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Five-storey old people’s home proposed at Buskett

The owners of a dilapidated hotel in Buskett have now applied to build an imposing five-storey high home for the elderly

james
James Debono
21 July 2017, 8:00am
Presently the built-up area occupies a 1,700 square metre footprint
Presently the built-up area occupies a 1,700 square metre footprint
The owners of a dilapidated hotel in Buskett have now applied to build an imposing five-storey high home for the elderly.

The same owners were already granted a controversial permit in 2010 to demolish the existing building and build a 58-room hotel on a slightly reduced footprint.

While presently the built-up area occupies a 1,700 square metre footprint and the approved hotel occupied 1,614 sq.m, the proposed old people’s home will occupy 2,225 sq.m.

The home will have two levels of underground parking for 104 cars. The overlying five storeys – a ground floor, three overlying floors and a receded floor – will include 122 rooms. 

It would also include a 213 sq.m chapel, a 220 sq.m dining area, a therapeutic pool and a 235 sq.m internal yard and a 700 sq.m terraced garden.

The home would have two levels of underground parking and the three overlying floors will include 122 rooms
The home would have two levels of underground parking and the three overlying floors will include 122 rooms
The 2010 permit for re-opening the hotel had been granted on condition it would never be turned into private residences, and that the structure would only be used for tourism-related purposes.

At the time, applicant Peter Borg objected when the Environmental Protection Directorate wanted to remove the term “multi-ownership” from the development description, arguing this clause would give him the option of selling rooms under timeshare agreements, in view of the “fickle and volatile” tourism industry.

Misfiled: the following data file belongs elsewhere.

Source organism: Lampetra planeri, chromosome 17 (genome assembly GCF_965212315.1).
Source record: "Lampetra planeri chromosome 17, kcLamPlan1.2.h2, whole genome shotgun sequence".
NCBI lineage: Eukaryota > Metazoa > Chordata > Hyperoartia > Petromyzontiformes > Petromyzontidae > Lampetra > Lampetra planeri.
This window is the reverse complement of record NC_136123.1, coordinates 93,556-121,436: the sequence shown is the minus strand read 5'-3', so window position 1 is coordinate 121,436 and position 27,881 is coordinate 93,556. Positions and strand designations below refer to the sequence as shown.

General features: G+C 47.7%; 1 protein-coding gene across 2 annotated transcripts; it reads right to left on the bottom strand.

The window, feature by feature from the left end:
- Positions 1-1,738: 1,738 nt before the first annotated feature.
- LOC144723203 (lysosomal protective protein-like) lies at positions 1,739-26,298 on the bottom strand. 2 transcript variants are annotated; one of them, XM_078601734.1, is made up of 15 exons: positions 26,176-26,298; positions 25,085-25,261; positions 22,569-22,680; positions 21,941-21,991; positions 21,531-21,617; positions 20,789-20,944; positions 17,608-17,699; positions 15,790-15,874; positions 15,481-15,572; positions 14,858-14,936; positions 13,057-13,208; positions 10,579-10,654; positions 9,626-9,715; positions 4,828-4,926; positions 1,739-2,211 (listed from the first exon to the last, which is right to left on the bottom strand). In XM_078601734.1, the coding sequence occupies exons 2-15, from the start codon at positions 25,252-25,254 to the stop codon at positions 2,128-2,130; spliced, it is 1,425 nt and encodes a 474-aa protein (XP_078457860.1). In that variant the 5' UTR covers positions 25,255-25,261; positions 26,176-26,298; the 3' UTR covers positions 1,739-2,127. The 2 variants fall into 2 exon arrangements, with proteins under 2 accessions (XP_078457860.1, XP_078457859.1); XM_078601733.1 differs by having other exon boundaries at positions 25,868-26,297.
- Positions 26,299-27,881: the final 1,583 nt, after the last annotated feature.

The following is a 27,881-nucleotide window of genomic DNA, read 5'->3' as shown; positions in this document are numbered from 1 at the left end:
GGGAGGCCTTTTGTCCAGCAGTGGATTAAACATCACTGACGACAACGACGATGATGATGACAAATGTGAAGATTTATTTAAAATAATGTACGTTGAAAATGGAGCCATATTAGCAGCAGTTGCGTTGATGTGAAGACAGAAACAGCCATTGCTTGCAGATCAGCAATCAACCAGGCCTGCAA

It was eventually agreed that he would bind himself to manage the hotel as a single owner without subdividing any parts of it.

The apart-hotel, in the area known as Ta’ Sabbat, limits of Buskett, was constructed in the 1970s and the plans to redevelop it have been in the pipeline since 1997.

The case officer had then told the planning authoriy board there would be no significant impacts on two protected nature sites close by. So the board imposed a number of conditions restricting height and overall volume, to take the present footprint of 1,700 sq.m down to 1,614 sq.m once redeveloped, and three floors but with an increase in height of just one course.

The plans also included an underground car park for 22 cars at basement level along with a spa, gym and indoor pool.

james
James Debono is MaltaToday's chief reporter on environment, planning and land use issues, ...
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